Okay, so I know we’re older now and we don’t get as excited about Santa coming down the chimney to deliver the present of our dreams. I mean we get clothes now, which is pretty cool, but we cannot deny that Christmas doesn’t have its same child-like appeal.
But here’s the thing, we so often forget that we should be grateful that we have the luxury for Christmas to lose its appeal. We should all be thankful for something so simple: our lives. I know you’ve heard it all before. I mean how many times has someone told you, “ You’re not starving, the kids in Africa are.” Which is true, most of us cannot even begin to fathom what hungry may even begin to feel like.
So we all do our part, volunteer at local soup kitchens once or twice a year and leave each time feeling like we have done our duty to the community. I’m not trying to discourage community service by any means, but my point is at the end of the day we all get to return to our own little realities, fantasy worlds so to speak.
However, some people don’t have that luxury. People in Aleppo and Syria don’t get to escape to their own little worlds, because they're reminded every day by the bombings and countless deaths of their dangerous reality.
But why should we care, right? We have our own problems here in the US. To each their own, as some may say.
Stop and take a moment to think, though. What if you lost a close family member during the holidays? Or already have? Imagine that pain, every last bit of it, and imagine that being part of your everyday life. Struck by loss, fear, and grief as soon as you wake up in the morning until you go you sleep, saying your dreams let you escape it.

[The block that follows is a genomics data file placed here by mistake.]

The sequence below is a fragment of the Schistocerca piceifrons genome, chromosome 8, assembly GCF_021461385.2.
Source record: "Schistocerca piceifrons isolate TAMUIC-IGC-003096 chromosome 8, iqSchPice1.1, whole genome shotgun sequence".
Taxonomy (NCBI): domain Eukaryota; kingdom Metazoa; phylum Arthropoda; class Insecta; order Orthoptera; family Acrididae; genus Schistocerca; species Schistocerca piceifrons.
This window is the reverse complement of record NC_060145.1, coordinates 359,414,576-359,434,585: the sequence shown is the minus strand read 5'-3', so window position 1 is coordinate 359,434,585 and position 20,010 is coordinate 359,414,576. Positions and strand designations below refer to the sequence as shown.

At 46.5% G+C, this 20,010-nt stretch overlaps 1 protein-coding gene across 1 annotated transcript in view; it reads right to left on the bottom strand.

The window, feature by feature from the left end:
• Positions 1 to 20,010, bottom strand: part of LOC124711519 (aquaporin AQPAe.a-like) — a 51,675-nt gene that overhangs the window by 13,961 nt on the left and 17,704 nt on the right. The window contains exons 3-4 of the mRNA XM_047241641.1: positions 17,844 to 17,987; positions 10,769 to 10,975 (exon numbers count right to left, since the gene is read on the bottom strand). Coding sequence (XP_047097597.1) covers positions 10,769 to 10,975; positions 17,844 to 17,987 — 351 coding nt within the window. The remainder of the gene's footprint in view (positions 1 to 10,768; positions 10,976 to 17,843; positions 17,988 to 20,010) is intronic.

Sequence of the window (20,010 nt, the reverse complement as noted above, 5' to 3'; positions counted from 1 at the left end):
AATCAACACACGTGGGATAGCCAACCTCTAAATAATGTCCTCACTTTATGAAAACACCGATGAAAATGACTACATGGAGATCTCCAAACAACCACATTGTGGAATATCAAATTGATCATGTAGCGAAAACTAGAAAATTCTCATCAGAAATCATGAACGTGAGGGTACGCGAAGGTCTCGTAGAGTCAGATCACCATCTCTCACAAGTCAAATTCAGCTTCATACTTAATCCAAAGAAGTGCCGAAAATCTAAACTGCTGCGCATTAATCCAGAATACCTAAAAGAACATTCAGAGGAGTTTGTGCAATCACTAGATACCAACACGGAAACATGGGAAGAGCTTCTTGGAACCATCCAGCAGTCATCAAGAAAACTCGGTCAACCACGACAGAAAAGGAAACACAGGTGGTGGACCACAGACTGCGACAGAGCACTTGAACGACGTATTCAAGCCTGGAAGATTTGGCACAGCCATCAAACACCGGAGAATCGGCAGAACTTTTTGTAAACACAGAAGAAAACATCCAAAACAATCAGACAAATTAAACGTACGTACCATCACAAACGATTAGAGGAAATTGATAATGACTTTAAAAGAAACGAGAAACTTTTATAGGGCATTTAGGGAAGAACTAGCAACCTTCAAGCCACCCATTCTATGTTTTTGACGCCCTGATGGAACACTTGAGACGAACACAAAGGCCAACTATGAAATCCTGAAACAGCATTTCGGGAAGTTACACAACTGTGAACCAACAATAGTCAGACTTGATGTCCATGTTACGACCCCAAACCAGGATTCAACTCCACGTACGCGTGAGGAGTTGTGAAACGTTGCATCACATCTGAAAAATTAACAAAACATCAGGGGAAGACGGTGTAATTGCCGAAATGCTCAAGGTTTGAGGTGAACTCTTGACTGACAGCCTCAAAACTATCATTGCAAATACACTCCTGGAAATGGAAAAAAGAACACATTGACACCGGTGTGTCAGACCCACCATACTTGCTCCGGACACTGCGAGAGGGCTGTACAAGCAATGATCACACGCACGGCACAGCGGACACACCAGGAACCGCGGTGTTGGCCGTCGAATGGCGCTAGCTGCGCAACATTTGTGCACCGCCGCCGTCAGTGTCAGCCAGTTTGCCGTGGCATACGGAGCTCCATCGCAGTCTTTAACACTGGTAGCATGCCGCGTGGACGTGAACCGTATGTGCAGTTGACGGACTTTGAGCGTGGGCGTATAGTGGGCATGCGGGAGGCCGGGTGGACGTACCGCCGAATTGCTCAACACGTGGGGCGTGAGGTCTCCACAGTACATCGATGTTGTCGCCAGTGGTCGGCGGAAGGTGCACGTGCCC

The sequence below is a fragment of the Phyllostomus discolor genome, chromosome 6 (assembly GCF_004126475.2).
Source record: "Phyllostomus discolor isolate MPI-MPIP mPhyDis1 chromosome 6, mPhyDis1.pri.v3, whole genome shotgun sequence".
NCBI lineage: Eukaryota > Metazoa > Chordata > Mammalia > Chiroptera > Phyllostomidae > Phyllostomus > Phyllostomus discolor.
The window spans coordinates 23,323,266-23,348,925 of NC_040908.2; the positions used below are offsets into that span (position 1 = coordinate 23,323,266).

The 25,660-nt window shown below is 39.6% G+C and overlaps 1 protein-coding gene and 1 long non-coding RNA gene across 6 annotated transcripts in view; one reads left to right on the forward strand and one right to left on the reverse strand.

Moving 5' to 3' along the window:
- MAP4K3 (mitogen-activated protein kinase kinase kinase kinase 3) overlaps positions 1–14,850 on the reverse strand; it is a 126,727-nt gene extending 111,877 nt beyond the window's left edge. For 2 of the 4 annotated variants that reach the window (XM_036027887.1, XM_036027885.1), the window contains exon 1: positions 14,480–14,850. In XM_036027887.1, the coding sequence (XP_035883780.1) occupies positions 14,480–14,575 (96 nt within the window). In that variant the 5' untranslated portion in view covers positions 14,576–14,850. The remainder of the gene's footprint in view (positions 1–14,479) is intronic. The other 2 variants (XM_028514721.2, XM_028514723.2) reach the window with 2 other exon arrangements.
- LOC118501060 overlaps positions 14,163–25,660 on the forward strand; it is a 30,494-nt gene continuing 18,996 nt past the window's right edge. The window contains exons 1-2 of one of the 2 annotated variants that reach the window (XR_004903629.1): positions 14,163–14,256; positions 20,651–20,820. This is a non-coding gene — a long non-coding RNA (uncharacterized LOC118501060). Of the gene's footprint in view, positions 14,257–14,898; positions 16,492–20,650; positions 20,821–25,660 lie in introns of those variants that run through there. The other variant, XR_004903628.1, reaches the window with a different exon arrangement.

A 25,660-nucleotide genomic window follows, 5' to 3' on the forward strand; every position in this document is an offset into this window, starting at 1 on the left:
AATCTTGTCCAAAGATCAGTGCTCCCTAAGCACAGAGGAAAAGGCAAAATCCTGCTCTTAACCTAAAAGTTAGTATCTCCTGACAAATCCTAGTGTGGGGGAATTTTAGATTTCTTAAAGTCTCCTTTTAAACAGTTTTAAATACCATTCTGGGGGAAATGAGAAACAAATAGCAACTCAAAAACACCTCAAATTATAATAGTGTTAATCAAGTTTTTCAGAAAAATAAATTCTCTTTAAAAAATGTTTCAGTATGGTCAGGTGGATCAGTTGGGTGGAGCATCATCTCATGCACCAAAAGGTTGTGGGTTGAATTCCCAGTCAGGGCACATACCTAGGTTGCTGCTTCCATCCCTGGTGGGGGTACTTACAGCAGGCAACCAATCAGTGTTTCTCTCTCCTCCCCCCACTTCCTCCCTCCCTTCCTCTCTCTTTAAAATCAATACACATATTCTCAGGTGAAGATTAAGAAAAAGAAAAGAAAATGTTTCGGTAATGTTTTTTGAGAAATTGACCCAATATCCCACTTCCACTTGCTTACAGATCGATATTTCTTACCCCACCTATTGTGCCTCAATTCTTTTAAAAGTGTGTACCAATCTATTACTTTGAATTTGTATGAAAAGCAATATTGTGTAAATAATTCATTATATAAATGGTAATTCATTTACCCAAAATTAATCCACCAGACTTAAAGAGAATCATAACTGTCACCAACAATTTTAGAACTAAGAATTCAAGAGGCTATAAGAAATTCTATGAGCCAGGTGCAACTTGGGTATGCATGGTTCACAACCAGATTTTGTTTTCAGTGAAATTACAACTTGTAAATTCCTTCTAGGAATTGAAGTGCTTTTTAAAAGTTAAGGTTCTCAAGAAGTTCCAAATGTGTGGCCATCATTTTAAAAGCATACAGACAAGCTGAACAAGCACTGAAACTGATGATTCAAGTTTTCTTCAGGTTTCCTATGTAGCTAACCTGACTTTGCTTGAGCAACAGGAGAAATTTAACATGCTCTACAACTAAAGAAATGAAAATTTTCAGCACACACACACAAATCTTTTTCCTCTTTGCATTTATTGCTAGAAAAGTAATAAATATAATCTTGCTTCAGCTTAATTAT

Yes, they are not Americans, but they are people. They're somebody’s son, mother, sister, or husband. We may be two different cultures, but we all feel loss and pain the same. And for those in the Middle East, they feel the pain all too real.
With that being said, I encourage you all to hold your families a little closer during the holidays. Be grateful that you are able to get mad your parents for not getting you the iPhone 7, or that you’re able to lose your child-like wonder as your belief in Santa Claus fades.
Be grateful that you are not one of the many volunteer “white hats” in Syria, facing death every day by simply trying to save and help civilians who have been hit by the bombings. You do not have to wake up each and every day fearing for your families life, or attempt to dig your two-day-old baby out of the rubble before he suffocates.
We have an opportunity here in America to escape all the awful things happening in our country. For some places like Aleppo and Syria, reality comes knocking at their door every waking moment.
So hug whoever you are blessed to have this holiday season, because lucky for us, we know a bomb might not take their life the next day.